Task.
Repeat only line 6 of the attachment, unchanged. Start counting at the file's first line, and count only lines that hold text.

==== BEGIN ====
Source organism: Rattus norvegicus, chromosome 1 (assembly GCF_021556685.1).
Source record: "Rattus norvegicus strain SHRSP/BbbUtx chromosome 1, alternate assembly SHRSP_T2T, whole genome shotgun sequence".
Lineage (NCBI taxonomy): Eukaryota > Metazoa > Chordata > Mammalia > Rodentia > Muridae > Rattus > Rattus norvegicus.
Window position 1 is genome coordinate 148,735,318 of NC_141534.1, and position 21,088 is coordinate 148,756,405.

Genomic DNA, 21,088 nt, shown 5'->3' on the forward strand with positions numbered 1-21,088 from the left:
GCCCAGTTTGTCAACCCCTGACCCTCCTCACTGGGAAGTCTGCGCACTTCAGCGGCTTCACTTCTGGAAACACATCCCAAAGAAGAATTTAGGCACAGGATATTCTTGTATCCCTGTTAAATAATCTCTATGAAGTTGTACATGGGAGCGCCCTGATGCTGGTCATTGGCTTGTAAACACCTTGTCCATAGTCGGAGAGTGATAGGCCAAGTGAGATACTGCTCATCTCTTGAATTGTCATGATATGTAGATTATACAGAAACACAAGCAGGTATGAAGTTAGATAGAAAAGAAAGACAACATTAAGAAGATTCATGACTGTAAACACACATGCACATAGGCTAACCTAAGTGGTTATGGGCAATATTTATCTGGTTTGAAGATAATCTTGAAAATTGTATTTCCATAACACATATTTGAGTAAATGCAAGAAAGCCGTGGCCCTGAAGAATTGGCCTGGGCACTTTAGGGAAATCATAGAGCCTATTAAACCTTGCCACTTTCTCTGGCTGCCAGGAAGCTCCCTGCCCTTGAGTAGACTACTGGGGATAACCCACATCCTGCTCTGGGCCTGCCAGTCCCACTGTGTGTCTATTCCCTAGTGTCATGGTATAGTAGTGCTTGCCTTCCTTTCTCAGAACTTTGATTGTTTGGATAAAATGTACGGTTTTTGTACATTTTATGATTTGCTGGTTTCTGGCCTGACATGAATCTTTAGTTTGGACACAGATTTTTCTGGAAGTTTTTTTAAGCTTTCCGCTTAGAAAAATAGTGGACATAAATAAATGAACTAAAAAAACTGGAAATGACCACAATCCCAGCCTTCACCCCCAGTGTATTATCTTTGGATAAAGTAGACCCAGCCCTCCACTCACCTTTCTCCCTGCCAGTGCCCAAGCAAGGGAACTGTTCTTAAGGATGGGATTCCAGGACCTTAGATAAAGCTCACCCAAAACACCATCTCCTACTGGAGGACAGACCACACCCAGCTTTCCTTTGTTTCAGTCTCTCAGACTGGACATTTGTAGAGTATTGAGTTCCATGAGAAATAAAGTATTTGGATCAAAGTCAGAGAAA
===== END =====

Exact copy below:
GCCCAGTTTGTCAACCCCTGACCCTCCTCACTGGGAAGTCTGCGCACTTCAGCGGCTTCACTTCTGGAAACACATCCCAAAGAAGAATTTAGGCACAGGATATTCTTGTATCCCTGTTAAATAATCTCTATGAAGTTGTACATGGGAGCGCCCTGATGCTGGTCATTGGCTTGTAAACACCTTGTCCATAGTCGGAGAGTGATAGGCCAAGTGAGATACTGCTCATCTCTTGAATTGTCATGATATGTAGATTATACAGAAACACAAGCAGGTATGAAGTTAGATAGAAAAGAAAGACAACATTAAGAAGATTCATGACTGTAAACACACATGCACATAGGCTAACCTAAGTGGTTATGGGCAATATTTATCTGGTTTGAAGATAATCTTGAAAATTGTATTTCCATAACACATATTTGAGTAAATGCAAGAAAGCCGTGGCCCTGAAGAATTGGCCTGGGCACTTTAGGGAAATCATAGAGCCTATTAAACCTTGCCACTTTCTCTGGCTGCCAGGAAGCTCCCTGCCCTTGAGTAGACTACTGGGGATAACCCACATCCTGCTCTGGGCCTGCCAGTCCCACTGTGTGTCTATTCCCTAGTGTCATGGTATAGTAGTGCTTGCCTTCCTTTCTCAGAACTTTGATTGTTTGGATAAAATGTACGGTTTTTGTACATTTTATGATTTGCTGGTTTCTGGCCTGACATGAATCTTTAGTTTGGACACAGATTTTTCTGGAAGTTTTTTTAAGCTTTCCGCTTAGAAAAATAGTGGACATAAATAAATGAACTAAAAAAACTGGAAATGACCACAATCCCAGCCTTCACCCCCAGTGTATTATCTTTGGATAAAGTAGACCCAGCCCTCCACTCACCTTTCTCCCTGCCAGTGCCCAAGCAAGGGAACTGTTCTTAAGGATGGGATTCCAGGACCTTAGATAAAGCTCACCCAAAACACCATCTCCTACTGGAGGACAGACCACACCCAGCTTTCCTTTGTTTCAGTCTCTCAGACTGGACATTTGTAGAGTATTGAGTTCCATGAGAAATAAAGTATTTGGATCAAAGTCAGAGAAA